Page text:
“I just want our daughters to be happy. I am not the strongest of characters but I am the one who has to look after them now.

“The girls have already been through so much in their lives.

“Four months before Katie’s leukaemia diagnosis, their grandad died of cancer. He was my dad and he lived with us so it was really hard for them.

“Then for the last few years, we have been through the turmoil of Katie’s diagnosis and treatment.

“It was such a shock to suddenly lose Mark - especially after everything we had been through with Katie’s illness.

“His death was so hard to accept as it came completely out of the blue.

“Mark was such a proficient cyclist that I never worried about him being out on his bike.

“It was just a freak accident and happened on a route he was so familiar with.”

Sharon says she and her daughters get some solace from the fact that Mark died while doing something he loved and in the place where he loved more than anywhere else.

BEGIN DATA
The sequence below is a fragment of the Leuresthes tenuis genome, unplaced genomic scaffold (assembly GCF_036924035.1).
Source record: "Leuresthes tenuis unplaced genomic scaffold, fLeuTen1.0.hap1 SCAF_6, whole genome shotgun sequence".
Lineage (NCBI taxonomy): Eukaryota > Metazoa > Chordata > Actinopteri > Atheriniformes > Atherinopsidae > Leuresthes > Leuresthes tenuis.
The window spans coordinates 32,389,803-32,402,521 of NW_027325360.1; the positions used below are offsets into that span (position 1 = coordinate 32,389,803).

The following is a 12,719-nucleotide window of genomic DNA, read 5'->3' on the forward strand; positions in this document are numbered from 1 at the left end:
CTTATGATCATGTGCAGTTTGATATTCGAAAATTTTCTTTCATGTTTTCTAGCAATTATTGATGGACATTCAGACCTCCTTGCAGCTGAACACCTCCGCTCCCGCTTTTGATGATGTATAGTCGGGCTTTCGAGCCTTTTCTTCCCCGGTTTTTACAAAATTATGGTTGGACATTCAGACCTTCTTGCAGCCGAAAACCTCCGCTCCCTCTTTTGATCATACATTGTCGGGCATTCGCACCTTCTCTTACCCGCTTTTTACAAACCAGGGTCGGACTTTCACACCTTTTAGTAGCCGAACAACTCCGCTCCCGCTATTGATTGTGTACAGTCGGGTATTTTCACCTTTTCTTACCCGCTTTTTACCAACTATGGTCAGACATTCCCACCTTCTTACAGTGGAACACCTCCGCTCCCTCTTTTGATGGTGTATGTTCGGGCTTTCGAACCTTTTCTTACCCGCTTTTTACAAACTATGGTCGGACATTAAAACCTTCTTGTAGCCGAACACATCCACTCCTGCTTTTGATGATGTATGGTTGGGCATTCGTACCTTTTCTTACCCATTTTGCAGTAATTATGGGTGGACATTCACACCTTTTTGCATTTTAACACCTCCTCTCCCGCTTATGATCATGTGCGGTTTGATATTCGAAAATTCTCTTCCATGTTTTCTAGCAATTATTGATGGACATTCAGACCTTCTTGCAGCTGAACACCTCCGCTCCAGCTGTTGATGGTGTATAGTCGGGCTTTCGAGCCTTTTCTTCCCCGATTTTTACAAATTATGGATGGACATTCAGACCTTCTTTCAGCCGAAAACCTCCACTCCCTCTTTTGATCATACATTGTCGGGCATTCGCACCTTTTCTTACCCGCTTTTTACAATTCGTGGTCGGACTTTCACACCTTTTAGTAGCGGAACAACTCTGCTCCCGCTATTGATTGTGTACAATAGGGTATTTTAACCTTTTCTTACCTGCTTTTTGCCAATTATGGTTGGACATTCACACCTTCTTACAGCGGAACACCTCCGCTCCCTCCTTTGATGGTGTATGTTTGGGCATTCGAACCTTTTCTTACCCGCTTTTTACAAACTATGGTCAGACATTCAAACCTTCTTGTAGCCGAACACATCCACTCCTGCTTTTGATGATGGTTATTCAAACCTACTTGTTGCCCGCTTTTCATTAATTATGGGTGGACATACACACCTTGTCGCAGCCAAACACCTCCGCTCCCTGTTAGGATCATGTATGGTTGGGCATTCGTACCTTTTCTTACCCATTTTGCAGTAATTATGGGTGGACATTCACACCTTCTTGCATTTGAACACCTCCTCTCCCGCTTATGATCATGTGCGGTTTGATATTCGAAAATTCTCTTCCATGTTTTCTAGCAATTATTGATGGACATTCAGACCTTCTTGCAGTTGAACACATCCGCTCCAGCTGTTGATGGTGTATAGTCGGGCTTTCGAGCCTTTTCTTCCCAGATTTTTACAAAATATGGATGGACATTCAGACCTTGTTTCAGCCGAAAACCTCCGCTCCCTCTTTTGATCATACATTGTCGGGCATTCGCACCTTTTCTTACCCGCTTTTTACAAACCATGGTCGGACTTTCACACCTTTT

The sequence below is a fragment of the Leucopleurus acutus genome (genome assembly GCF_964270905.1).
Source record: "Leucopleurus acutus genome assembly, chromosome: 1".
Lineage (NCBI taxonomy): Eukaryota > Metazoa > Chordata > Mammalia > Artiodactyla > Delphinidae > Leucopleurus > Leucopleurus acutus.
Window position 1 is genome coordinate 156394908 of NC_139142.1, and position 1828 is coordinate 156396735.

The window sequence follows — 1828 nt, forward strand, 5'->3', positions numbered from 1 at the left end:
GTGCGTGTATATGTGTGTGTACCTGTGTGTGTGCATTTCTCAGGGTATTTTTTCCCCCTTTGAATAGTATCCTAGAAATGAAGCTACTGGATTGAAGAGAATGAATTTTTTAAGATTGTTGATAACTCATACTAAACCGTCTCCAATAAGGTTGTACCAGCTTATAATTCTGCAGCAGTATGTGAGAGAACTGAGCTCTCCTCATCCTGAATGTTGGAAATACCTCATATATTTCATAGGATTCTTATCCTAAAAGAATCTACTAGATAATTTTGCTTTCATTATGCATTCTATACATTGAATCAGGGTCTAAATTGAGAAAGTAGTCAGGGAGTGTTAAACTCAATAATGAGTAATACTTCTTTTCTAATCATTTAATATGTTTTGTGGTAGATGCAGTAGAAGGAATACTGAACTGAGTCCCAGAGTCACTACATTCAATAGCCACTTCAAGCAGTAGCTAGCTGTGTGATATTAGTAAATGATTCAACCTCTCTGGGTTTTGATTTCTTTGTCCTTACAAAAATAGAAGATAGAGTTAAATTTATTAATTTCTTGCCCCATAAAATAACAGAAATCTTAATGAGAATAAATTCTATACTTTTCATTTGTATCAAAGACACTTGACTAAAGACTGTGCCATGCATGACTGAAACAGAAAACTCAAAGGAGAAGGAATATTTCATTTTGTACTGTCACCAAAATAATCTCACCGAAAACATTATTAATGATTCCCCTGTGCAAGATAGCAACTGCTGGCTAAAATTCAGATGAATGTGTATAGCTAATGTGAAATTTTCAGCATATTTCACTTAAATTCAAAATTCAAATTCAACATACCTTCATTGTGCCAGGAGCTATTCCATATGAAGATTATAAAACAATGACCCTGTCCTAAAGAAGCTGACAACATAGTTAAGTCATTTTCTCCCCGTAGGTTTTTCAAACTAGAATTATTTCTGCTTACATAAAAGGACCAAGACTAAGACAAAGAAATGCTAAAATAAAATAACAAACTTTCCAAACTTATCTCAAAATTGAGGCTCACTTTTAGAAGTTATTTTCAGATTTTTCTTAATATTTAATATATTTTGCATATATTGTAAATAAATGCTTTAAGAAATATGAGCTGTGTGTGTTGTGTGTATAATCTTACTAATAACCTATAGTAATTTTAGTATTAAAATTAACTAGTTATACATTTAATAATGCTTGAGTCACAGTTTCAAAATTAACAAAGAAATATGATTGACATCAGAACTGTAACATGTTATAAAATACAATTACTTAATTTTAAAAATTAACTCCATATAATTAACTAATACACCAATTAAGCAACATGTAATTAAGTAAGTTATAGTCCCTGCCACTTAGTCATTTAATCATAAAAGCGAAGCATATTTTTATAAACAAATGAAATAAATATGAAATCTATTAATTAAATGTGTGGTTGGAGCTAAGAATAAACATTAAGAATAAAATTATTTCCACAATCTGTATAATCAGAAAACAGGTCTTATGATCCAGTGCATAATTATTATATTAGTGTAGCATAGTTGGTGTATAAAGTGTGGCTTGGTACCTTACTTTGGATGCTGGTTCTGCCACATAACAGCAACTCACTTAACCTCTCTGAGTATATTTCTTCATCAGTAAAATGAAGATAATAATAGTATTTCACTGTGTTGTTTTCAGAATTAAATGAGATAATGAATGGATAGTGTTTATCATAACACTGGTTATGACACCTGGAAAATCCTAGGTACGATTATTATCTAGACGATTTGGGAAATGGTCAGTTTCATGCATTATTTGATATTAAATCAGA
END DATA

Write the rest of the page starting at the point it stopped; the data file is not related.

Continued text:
The prisoners at Garth Prison are building a bench in memory of Mark which will be put up at Dunsop Bridge near where he died.

Sharon says: “Everyone says ‘how can one family have so many tragedies?’

“We just hope all the bad luck and misfortune is now behind us.

“A few weeks ago, Ginny admitted that she was frightened of anyone leaving the house as she was worried something might happen to them.

“Mark always said that when he died, he wanted his ashes scattered at Dunsop Bridge and ironically, this ended up being the place near where he died.

“We miss Mark so much but our girls are determined to carry on and make him so proud of them.

“I know Mark would be so proud of our daughters for being so strong.”